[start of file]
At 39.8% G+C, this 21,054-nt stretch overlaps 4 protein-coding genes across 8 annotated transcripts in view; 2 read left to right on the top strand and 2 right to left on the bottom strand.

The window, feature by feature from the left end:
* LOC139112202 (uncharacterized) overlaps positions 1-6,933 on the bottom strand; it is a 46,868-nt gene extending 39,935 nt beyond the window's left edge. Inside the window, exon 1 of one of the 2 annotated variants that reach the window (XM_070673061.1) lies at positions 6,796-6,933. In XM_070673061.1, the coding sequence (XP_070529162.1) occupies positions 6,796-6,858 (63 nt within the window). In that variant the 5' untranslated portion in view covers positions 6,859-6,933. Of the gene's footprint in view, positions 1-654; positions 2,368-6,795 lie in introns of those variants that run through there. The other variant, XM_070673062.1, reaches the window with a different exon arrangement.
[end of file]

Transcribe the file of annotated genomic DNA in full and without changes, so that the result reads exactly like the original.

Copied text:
At 39.8% G+C, this 21,054-nt stretch overlaps 4 protein-coding genes across 8 annotated transcripts in view; 2 read left to right on the top strand and 2 right to left on the bottom strand.

The window, feature by feature from the left end:
* LOC139112202 (uncharacterized) overlaps positions 1-6,933 on the bottom strand; it is a 46,868-nt gene extending 39,935 nt beyond the window's left edge. Inside the window, exon 1 of one of the 2 annotated variants that reach the window (XM_070673061.1) lies at positions 6,796-6,933. In XM_070673061.1, the coding sequence (XP_070529162.1) occupies positions 6,796-6,858 (63 nt within the window). In that variant the 5' untranslated portion in view covers positions 6,859-6,933. Of the gene's footprint in view, positions 1-654; positions 2,368-6,795 lie in introns of those variants that run through there. The other variant, XM_070673062.1, reaches the window with a different exon arrangement.